The set of The Exorcist was plagued with problems, with unexplained fires, and even deaths.
Actors Jack MacGowran, and Vasiliki Maliaros both died while the film was in post-production – and their characters died in the film as well.
The second film in Italian gore master Lucio Fulci's "Gates of Hell" trilogy, The Beyond is as heavy on sickening scenes as it is on synth.
Banned in the UK as a "video nasty" until 2001, it tells the story of a young woman who inherits a hotel… unaware it is the portal to hell.
Compared to modern horror films it is delightfully kitsch, and its surreal and disorientating style and plot have made it a cult favourite since its 1981 release.
Composer Fabio Frizzi's chilling score is the backdrop to some truly heinous scenes, including a child seeing their unconscious mum's face being dissolved by dripping acid during a forbidden visit to a morgue, and a very drawn out scene of spiders eating someone's eyeballs.
Creepy snap of Victorian mill workers spooks people who spot ghostly hand
Mystery surrounds Antrum, which has been touted as a 'lost' Bulgarian movie from the 1970s that has left 60 people dead.
Recently released sandwiched in a mockumentary about the film's origins and supposed powers, it's reputation has left some people too afraid to tune in.
The film sees a young boy so desperate to be reunited with his dead dog that his sister takes him off to the forest to dig a portal to hell after their mum cruelly says the tragic pooch wasn't a member of the "good boi" club.
As they dig deeper and deeper, eerie things begin happening in the forest, and it seems an older sister's attempt at closure might have had the opposite effect…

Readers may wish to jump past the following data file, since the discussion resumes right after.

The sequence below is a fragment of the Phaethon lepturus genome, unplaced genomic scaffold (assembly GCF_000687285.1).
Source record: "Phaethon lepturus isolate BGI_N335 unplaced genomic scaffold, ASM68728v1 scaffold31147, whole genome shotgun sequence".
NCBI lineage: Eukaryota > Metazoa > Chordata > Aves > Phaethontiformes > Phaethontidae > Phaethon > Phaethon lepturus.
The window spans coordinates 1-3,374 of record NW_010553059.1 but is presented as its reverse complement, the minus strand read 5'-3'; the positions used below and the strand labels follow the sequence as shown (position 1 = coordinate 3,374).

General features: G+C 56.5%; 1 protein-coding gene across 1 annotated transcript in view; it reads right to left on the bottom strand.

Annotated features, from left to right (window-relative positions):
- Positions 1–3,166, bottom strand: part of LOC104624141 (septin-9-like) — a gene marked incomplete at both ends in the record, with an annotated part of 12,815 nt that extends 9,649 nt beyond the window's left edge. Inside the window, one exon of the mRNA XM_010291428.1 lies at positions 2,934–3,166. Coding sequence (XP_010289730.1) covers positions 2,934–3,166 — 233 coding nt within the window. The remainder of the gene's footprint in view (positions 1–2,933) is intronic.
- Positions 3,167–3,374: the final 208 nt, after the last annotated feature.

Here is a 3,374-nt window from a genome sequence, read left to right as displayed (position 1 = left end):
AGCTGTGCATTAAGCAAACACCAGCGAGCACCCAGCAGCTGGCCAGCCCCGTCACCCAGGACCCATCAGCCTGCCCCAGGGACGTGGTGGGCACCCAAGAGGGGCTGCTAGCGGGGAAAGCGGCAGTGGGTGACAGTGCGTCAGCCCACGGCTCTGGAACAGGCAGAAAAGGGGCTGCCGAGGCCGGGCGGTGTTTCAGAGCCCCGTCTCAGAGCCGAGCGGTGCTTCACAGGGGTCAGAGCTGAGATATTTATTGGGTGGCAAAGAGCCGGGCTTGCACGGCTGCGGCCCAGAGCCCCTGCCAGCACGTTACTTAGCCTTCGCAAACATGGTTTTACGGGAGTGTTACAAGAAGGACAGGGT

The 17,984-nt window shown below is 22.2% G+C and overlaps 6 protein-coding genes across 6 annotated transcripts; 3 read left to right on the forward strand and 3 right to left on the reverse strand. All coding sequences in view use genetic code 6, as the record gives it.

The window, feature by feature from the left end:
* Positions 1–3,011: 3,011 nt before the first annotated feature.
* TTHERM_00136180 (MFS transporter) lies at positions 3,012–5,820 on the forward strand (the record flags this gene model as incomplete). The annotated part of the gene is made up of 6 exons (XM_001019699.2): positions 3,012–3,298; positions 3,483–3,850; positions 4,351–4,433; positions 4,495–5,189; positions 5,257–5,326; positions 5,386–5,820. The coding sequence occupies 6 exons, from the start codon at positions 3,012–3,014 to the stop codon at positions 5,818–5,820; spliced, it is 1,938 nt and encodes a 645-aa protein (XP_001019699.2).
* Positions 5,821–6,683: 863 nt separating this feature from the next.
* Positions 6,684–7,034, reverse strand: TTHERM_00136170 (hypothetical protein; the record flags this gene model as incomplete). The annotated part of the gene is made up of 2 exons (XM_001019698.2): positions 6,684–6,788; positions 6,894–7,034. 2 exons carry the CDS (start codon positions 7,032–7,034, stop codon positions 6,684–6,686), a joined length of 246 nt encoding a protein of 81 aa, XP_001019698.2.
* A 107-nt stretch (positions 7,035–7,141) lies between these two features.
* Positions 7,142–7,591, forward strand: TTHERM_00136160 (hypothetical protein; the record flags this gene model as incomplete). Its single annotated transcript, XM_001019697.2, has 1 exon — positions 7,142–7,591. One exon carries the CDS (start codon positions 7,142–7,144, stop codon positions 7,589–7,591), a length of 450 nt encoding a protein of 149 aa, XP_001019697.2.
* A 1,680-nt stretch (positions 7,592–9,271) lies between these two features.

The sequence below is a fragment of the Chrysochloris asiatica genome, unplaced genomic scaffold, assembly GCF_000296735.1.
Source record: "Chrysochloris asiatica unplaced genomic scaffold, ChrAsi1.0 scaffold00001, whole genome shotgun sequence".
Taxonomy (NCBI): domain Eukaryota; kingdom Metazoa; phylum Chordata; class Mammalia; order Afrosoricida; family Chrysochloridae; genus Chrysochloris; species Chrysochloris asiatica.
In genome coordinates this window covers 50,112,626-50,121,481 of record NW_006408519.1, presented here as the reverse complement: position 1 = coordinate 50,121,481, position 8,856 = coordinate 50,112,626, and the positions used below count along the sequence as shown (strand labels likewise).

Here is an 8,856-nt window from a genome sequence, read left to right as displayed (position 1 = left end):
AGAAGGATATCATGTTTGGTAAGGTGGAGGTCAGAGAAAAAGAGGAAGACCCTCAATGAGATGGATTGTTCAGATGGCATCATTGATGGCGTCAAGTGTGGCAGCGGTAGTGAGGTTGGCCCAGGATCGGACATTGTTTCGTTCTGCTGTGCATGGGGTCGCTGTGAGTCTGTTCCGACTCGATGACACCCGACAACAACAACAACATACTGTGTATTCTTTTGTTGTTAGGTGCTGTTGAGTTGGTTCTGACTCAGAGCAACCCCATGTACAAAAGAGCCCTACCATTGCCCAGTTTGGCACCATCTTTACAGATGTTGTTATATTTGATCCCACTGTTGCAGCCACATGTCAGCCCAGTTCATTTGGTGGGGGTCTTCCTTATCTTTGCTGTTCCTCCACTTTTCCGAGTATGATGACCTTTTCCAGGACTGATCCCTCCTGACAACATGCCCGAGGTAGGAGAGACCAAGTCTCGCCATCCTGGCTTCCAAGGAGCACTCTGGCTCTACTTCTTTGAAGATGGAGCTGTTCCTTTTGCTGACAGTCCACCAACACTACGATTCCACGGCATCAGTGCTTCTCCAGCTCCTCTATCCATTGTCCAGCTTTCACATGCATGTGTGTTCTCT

Despite the makers claiming that the film is cursed and causes anyone who watches it to die shortly after viewing, it is available to stream on Amazon Prime – and they haven't reported a sudden nosedive in subscribers.
A family move in to a new build home… and end up trapped in a nightmare.
No, they don't have a snagging list as long as their arm, they've inadvertently bought a house built on the site of an ancient Native American burial ground – and it's not long until they are made to feel very, very unwelcome.
Their small child Carol-Anne ends up being snatched by demons – who she chillingly refers to as "the TV people" – and held hostage in the realm of the undead.
Nearly 40 years after its 1982 release, it still has the power to scare people witless, and its off set legacy of death and unexplained phenomena is still the stuff of film legend.
Heather O'Rourke, who played little Carol-Anne, died aged 12 from a heart-attack, just months before the release of Poltergeist 3.